And predictably, that’s not the only hurdle. The claim block is within an overlapping boundary of both the Tlicho and Sahtu land claim regions.
The four old mines on the claim block are among dozens across the NWT deemed for rehabilitation by the federal government.
There is an existing airstrip, but land access would largely be on the historic Denison Ice Road from Behchoko, first opened in the 1960s, but dormant for 30 years.
Yet another layer is working with the NWT Government, as it gets used to managing the mines portfolio after its transfer from Ottawa to the NWT in April of 2013.
And, because DEMCo’s parent corporation is governed by an alliance of all NWT’s First Nations – and it’s their money that’s at risk – Beaulieu also has to satisfy a board that isn’t all that familiar with being on the investor side of the mining equation.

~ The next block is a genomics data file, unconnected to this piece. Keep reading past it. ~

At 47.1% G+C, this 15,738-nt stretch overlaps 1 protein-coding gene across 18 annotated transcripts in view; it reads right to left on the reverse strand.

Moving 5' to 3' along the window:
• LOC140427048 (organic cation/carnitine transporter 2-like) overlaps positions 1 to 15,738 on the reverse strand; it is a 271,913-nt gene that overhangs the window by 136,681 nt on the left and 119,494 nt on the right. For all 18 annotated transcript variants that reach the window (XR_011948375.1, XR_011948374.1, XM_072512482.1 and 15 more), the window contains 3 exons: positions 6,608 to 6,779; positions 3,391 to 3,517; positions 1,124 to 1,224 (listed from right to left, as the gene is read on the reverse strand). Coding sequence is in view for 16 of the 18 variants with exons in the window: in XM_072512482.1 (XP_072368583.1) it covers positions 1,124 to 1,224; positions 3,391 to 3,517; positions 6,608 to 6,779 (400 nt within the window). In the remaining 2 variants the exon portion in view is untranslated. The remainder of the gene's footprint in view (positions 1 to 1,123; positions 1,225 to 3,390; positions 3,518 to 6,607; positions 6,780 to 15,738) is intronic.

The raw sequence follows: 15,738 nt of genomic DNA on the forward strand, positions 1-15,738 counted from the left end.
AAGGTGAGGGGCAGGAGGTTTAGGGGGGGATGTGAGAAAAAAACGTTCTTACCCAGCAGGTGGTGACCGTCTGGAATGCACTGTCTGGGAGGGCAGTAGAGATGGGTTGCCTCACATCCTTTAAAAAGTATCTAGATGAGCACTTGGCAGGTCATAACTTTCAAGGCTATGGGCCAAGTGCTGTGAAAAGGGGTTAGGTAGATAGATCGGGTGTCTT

Was it a hard sell to get his board on side in the first place? No, says Beaulieu, pointing to DII’s investment of about $2 million in cash and time to date. “The hard sell is going to be finding the money to add value without diluting too much.” He says he’ll be walking the floors at the Vancouver Cordilleran Roundup and Toronto’s PDAC in 2016, promoting DEMCo.
The Camsell project is where DEMCo is now fully focused, but it is also invested in the NWT’s prolific diamond fields.
In the Lac de Gras region east of the Ekati diamond mine, the Fin claim block hosts known diamondiferous kimberlites, while the Jen block has six known geophysical targets that have not yet been drilled.
The Jaedenz block, sandwiched between the Gahcho Kue and Snap Lake mines, was explored and drilled by both De Beers and Winspear in the 1990s.
No work was done during the 2015 season, and the company has not yet announced whether it will commit anything this year.
An Indigenous Advantage?
Does being an Aboriginal-owned venture mean DEMCo will get a better reception from investors, or an easier ride through the North’s rocky regulatory regime?